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Richard Shaw  

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  • Equity REIT Yields vs. 10-Year Treasury Yields [View article]
    That is correct, as I stated in the article:

    "... mean reversion will bring their prices down unless they can substantially increase cash flow and distributions."
    Dec 20, 2010. 08:18 AM | 1 Like Like |Link to Comment
  • Equity REIT Yields vs. 10-Year Treasury Yields [View article]
    No, but they could be analized in a similar manner.
    Dec 19, 2010. 05:28 PM | 3 Likes Like |Link to Comment
  • ETF Asset Size Not as Important as Dollar Trading Volume, Ownership Turnover [View article]
    Yes, 5,000 million is 5 billion.

    Here are the average share volumes for SPY for various periods from StockCharts as of 10/27/2010:

    10 days: 191,215,472
    21 day: 186,598,736
    63 day: 195,098,720
    126 days: 240,633,904
    252 days: 212,403,088

    We aren't likely to resolve the WHYs and HOWs for database differences, so I am going to move on from this data point dialogue, but the basic point of the article that dollar trading volume is more important to investors when determining safe positions sizes than total assets, and that turnover of ownership may have implications for price stability when moods change.
    Oct 28, 2010. 11:33 AM | Likes Like |Link to Comment
  • ETF Asset Size Not as Important as Dollar Trading Volume, Ownership Turnover [View article]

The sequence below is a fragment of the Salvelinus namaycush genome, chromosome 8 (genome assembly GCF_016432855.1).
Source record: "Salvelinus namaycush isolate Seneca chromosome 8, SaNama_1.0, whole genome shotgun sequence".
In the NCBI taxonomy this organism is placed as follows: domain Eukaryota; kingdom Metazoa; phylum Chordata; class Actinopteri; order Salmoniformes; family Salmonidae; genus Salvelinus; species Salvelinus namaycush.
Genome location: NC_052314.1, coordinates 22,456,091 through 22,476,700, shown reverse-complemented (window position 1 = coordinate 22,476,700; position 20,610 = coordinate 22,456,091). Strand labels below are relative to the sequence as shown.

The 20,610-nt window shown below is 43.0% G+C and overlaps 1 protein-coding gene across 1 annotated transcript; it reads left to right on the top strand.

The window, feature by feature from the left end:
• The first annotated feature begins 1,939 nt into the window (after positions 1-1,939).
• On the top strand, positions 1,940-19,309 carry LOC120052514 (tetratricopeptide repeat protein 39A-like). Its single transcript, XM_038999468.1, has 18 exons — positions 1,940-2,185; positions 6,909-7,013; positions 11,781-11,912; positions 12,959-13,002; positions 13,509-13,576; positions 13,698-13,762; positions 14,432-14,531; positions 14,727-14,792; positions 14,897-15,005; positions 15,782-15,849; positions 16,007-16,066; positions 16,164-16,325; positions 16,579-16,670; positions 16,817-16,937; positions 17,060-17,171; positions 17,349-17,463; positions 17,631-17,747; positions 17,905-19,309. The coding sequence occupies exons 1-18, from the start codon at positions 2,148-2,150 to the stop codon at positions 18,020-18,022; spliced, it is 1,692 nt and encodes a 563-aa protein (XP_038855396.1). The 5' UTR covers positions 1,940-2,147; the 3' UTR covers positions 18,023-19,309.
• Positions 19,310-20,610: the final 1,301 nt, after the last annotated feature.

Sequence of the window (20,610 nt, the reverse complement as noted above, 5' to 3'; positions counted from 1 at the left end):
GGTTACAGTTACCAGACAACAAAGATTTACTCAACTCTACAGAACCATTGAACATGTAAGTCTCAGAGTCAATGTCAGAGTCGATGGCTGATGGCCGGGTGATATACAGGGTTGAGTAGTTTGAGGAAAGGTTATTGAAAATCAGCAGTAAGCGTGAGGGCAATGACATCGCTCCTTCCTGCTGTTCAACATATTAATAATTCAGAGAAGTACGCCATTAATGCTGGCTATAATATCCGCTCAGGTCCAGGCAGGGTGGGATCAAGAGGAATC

Yes, and if you take three decimal places off of the AAII SIP data you get my number which is noted in the header as $MM (which is short for millions).

    AAII SIP data is in thousands, so to express data as millions ($MM), you take off three decimal places.

    So our data on 3 month average daily dollar volume from AAII agrees. AAII says SPY does approximately $53 billion per day.

    How and why it may differ from other data is not something I can explain at this time. I also doubt that using a different set of data from a different source would produce a materially different conclusion, but I'd like to see that data if anybody cares to produce it.
    Oct 27, 2010. 09:19 PM | Likes Like |Link to Comment
  • ETF Asset Size Not as Important as Dollar Trading Volume, Ownership Turnover [View article]
    Ron, I reviewed the data at the source again, and find these tables to be true to that. Perhaps we should have an offline discussion to see where/why/how the differences in our source exist -- Richard
    Oct 25, 2010. 05:30 PM | Likes Like |Link to Comment
  • ETF Asset Size Not as Important as Dollar Trading Volume, Ownership Turnover [View article]
    Ron, the data came from AAII database. will review and get back.